Indigenous Leaders Sign Agreement With Government for Consultation on TIPNIS Highway

UPDATED JULY 9, 2012: Marchers who walked for two months to reach Bolivian President Evo Morales' doorstep in protest of a road that would cut through the National Park and Indigenous Territory Isiboro Secure (TIPNIS) reject the agreement signed last week, saying some signatories to the agreement with the government do not live within the indigenous territory and cannot participate in decisions regarding it. Following a week that saw several confrontations between marchers attempting to enter the Plaza Murillo and police barring access to the key area, marchers have vowed to remain in La Paz as their cause attracts increasing support from sectors of society including university students and teachers. A July 10 march in support of the TIPNIS protesters is planned in La Paz.

On July 3 representatives from some communities within Bolivia's National Park and Indigenous Territory Isiboro Secure (TIPNIS) signed an agreement with the government for a consultation process within the park regarding a highway that would cut through the area.

According to State news sources, about 70 percent of the 63 local representatives from communities within the park attended yesterday's meeting and agreed that a consultation can take place. Those leaders represent some of the communities belonging to three organizations within the park, the TIPNIS Subcentral, the Secure Subcentral, and the CONISUR Subcentral. Eighteen representatives from CONISUR participated in the meeting, while 12 representatives from TIPNIS Subcentral participated. For details on these organizations, click here.

Fernando Vargas is president of the TIPNIS Subcentral, and leader of a 2-month march against the road whose participants are currently camped near government offices in the city of La Paz. Vargas did not participate in the meeting, telling La Paz-based daily La Razon that the government seeks to splinter people from the TIPNIS on the road issue, and that the marchers have demands that need attention from the government.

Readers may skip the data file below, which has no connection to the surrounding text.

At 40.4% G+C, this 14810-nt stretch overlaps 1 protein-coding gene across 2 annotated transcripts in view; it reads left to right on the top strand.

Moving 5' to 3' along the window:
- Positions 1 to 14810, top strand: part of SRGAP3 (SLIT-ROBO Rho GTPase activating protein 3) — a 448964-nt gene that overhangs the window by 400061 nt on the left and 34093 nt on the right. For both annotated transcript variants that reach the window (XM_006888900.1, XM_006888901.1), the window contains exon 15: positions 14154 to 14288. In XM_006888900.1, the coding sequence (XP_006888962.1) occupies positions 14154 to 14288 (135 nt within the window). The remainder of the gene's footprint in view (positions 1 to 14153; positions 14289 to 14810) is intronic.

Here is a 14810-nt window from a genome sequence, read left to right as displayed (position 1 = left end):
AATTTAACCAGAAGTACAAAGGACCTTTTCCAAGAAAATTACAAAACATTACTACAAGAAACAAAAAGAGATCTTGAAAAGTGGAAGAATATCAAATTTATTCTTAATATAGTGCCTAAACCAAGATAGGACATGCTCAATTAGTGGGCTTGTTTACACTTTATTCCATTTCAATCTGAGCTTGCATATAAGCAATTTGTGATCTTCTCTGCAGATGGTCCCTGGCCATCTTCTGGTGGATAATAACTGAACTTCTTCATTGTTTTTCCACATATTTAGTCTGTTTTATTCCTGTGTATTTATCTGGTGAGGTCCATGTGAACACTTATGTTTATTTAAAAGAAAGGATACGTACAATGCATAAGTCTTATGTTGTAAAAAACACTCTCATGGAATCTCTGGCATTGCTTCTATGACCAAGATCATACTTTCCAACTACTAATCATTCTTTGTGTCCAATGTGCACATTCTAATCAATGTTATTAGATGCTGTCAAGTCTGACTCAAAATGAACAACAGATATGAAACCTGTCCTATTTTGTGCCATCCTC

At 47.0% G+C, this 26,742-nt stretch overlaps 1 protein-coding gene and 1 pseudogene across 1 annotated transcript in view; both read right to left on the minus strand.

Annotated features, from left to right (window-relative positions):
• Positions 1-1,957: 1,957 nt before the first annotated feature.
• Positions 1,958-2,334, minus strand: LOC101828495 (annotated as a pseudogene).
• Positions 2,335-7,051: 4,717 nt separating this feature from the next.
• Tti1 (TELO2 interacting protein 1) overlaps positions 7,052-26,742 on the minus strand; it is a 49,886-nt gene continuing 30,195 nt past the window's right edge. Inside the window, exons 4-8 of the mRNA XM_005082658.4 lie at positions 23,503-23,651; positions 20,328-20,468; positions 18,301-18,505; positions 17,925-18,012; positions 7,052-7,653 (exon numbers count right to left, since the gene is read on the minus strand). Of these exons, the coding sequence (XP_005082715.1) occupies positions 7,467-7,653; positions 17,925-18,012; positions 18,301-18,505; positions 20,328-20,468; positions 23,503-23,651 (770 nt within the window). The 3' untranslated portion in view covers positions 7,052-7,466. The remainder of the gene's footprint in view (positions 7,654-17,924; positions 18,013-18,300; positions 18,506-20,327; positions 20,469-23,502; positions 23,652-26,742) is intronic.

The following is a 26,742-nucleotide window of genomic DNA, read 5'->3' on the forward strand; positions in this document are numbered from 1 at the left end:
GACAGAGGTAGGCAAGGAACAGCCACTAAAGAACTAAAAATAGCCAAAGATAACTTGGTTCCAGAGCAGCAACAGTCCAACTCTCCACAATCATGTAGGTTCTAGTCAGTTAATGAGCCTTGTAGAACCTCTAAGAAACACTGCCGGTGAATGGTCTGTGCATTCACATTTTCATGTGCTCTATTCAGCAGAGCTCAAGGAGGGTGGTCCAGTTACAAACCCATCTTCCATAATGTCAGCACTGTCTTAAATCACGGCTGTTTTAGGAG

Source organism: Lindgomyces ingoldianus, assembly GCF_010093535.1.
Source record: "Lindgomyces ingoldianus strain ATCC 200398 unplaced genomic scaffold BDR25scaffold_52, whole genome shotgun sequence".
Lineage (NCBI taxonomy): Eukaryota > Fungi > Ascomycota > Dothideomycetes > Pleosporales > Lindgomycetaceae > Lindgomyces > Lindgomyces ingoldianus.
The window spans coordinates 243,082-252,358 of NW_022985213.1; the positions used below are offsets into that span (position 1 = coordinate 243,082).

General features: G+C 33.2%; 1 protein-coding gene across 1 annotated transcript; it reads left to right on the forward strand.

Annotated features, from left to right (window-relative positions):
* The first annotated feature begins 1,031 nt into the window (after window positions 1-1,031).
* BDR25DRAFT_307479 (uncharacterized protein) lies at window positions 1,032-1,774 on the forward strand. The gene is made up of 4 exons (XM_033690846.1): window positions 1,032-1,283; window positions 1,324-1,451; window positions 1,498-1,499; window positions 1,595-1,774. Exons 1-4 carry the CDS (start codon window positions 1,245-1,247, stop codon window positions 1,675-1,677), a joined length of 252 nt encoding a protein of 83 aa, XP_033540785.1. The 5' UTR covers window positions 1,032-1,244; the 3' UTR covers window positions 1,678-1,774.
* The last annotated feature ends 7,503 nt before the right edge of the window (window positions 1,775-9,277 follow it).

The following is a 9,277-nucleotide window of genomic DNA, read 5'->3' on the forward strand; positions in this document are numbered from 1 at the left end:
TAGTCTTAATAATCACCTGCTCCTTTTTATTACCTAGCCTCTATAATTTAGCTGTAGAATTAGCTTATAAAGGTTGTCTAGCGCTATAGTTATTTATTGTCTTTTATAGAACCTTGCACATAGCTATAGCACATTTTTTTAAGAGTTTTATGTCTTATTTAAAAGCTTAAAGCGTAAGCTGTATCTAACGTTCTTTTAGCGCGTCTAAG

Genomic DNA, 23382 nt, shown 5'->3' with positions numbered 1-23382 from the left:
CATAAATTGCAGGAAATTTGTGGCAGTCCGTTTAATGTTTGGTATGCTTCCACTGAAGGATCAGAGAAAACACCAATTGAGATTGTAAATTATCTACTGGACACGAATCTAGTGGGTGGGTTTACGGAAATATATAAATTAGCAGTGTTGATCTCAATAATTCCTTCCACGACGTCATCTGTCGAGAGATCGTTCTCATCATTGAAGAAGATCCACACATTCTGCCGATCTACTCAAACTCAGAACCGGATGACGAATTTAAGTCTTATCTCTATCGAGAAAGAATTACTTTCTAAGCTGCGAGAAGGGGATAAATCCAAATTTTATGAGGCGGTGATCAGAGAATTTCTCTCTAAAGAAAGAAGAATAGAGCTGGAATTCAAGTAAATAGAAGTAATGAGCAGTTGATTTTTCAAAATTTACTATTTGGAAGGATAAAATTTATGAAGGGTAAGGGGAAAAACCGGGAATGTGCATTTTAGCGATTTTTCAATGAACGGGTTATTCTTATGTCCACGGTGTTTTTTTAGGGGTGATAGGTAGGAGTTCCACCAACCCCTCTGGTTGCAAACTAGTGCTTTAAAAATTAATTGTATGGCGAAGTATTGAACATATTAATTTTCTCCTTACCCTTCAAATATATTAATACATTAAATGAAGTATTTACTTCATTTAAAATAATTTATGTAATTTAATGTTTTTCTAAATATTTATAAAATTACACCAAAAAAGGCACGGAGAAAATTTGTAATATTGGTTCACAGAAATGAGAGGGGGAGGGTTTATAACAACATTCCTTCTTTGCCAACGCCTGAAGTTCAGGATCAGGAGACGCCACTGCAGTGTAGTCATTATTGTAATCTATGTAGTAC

Marchers have raised questions about the participation of CONISUR in decisions regarding the road. Many members of CONISUR are farmers who cultivate the coca leaf, strongly favor the road, and live outside the indigenous territory, yet still within the national park. The residents of the indigenous territory hold collective land titles and are members of lowlands indigenous groups that historically lived in the area, while many members of CONISUR hold individual land titles and live in areas with high rates of migration from western Bolivia. Marchers say these farmers want a road so they can push further into the TIPNIS to cultivate more coca, grabbing land and ignoring the indigenous territory's boundaries, while the Bolivian government says the current plan for the road is the only viable way to link eastern and western Bolivia.

While marchers remain camped in central La Paz, Tuesday's agreement seems to clear the way for the Bolivian government to begin a consultation inside the TIPNIS in the coming weeks.


Related Articles:

Indigenous v. Indigenous: Bolivia’s Government Is Pitting One Community Against Another

Second TIPNIS March as Important as First, Despite Lack of Attention

Bolivia TIPNIS Road Conflict Reignites

Tensions Between Bolivian Government and Indigenous Groups Deepen

Bolivia’s TIPNIS Indigenous Marchers Successful

President Moves to Reroute TIPNIS Road

Bolivian Police Tear Gas Indigenous Marchers

Police Block Indigenous March as Communities Clash Over Road

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